Creating nano-structures from the bottom up
April 26, 2012
Duke University engineers have coaxed nanoparticles to assemble themselves into larger crystalline structures by using varying concentrations of particles and magnetic fields.
These nanoscale crystal structures, which have been difficult and time-consuming to produce using current technologies, could be used as basic components for advanced optics, data storage and bioengineering, said the research team.
By manipulating the magnetization within a liquid solution, the Duke researchers coaxed magnetic and non-magnetic particles to form more than 20 different intricate nano-structures, such as chains, rings and lattices.
The nano-structures were formed inside a liquid known as a ferrofluid, a solution consisting of suspensions of nanoparticles composed of iron-containing compounds. These fluids become highly magnetized in the presence of external magnetic fields. The particles that are less magnetic than the ferrofluid behave similarly to negative charges, while the particles that are more magnetic than the ferrofluid act like positive charges. The opposite particles then attract one another to form structures resembling salt crystals.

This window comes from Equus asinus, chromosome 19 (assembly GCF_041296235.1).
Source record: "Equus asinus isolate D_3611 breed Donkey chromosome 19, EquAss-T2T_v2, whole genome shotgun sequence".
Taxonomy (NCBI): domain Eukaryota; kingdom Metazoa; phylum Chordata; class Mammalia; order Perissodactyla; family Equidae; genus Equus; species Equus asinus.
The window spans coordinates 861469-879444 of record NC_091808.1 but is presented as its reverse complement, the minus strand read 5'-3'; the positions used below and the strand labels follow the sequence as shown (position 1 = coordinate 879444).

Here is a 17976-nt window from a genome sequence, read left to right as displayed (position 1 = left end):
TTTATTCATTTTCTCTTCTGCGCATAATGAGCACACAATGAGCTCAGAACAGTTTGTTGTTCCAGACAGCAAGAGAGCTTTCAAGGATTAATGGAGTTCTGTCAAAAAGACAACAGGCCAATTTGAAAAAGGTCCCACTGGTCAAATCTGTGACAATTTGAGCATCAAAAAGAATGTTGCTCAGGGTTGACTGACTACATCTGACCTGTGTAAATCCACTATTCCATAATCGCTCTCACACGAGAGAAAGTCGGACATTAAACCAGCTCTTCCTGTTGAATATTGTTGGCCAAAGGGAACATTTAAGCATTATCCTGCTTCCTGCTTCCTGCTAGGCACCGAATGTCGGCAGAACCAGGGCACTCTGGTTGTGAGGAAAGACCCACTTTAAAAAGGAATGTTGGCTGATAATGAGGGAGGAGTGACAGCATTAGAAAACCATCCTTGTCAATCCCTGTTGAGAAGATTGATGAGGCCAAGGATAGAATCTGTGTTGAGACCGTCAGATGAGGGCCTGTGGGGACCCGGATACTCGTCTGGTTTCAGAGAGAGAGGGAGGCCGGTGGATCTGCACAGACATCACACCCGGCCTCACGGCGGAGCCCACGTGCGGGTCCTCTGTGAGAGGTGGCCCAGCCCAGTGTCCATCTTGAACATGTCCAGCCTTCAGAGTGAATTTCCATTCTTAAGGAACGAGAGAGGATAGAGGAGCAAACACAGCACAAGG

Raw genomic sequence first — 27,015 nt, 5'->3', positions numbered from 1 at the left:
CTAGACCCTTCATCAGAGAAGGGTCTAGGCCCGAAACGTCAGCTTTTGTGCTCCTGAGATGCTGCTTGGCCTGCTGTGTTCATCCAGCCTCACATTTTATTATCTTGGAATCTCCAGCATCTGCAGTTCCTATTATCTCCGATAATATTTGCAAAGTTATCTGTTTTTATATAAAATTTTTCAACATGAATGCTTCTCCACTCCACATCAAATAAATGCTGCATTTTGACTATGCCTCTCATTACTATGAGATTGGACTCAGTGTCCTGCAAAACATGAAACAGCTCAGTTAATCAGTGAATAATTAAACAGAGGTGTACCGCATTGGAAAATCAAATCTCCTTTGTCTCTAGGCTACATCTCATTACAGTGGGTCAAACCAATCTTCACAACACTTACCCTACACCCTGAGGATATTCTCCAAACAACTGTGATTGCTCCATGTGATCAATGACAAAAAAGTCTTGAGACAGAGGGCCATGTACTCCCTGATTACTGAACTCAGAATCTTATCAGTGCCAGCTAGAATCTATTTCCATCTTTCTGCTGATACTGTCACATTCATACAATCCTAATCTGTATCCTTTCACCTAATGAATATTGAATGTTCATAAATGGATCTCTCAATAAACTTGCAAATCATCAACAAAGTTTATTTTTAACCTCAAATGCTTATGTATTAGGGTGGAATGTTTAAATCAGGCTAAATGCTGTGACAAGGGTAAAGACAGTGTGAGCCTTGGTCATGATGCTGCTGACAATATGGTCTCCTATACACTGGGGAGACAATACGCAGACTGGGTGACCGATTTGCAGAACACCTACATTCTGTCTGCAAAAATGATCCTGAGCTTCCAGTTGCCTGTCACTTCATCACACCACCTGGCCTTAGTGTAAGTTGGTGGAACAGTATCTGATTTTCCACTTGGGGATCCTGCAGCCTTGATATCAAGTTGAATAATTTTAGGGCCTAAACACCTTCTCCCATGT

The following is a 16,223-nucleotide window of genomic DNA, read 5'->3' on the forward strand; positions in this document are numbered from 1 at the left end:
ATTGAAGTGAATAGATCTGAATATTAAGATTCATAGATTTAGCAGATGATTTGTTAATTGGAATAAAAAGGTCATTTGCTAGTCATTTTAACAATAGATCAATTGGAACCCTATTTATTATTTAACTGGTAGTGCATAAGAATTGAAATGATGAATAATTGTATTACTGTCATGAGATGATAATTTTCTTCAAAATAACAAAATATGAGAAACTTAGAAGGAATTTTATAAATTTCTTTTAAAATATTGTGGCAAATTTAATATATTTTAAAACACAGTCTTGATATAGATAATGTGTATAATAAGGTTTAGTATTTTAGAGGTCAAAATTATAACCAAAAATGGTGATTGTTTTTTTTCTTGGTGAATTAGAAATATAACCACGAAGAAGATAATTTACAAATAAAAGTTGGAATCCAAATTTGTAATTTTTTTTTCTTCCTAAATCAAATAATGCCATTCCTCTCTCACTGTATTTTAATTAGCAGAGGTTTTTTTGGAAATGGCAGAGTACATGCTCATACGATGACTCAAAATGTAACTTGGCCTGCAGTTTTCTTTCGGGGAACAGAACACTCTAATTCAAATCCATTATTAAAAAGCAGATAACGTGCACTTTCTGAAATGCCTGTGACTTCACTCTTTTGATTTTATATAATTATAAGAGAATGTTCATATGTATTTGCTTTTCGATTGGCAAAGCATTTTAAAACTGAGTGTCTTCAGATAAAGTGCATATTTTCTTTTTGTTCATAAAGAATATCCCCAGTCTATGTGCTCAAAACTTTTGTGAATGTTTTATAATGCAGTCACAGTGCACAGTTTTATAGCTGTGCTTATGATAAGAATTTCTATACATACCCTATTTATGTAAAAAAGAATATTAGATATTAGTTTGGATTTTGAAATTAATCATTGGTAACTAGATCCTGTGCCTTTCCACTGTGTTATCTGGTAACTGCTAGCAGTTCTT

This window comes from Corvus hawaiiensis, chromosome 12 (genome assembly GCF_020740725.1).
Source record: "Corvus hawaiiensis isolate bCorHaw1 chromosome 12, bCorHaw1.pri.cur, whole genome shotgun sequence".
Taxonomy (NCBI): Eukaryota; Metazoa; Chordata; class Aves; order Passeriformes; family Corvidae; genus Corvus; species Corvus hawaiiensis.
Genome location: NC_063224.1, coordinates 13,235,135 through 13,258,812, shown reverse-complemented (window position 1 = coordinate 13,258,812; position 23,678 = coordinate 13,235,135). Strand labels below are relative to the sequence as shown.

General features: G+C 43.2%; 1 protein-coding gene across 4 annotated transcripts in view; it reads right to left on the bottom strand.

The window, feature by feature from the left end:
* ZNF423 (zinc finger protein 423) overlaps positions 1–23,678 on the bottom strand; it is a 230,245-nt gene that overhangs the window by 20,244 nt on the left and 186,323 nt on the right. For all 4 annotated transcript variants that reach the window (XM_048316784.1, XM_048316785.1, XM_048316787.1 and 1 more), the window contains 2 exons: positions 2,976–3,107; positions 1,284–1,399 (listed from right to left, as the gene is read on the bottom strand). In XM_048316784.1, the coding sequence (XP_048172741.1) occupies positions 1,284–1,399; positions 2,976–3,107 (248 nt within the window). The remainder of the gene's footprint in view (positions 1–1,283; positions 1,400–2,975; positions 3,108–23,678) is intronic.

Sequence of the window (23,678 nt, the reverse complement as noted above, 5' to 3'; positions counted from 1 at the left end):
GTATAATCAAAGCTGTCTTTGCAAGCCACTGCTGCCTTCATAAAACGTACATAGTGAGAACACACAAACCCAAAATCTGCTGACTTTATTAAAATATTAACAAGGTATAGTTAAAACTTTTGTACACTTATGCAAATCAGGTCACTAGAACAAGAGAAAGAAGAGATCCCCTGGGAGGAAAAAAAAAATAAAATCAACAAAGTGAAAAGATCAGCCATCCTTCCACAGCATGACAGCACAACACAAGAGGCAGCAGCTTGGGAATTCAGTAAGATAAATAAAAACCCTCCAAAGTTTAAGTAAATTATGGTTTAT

Since the magnetization of the fluid and the concentrations of the particles controls how the particles are attracted to or repelled by each other, the researchers were able to control the shapes and patterns of assembly. By appropriately “tuning” these interactions, the magnetic and non-magnetic particles form around each other much like a snowflake forms around a microscopic dust particle.
According to Benjamin Yellen, assistant professor of mechanical engineering and materials science at Duke’s Pratt School of Engineering, researchers have long been able to create tiny structures made up of a single particle type, but the demonstration of sophisticated structures assembling in solutions containing multiple types of particles has been difficult to achieve. The structure of these nano-structures determines how they can ultimately be used.
Yellen foresees the use of these nano-structures in advanced optical devices, such as sensors, where different nano-structures could be designed to possess custom-made optical properties. Yellen also envisions that rings composed of metal particles could be used for antenna designs, and perhaps as one of the key components in the construction of materials that display artificial “optical magnetism” and negative magnetic permeability.
Ref.: Karim S. Khalil et al., Binary colloidal structures assembled through Ising interactions, Nature Communications, 2012 [DOI: 10.1038/ncomms1798]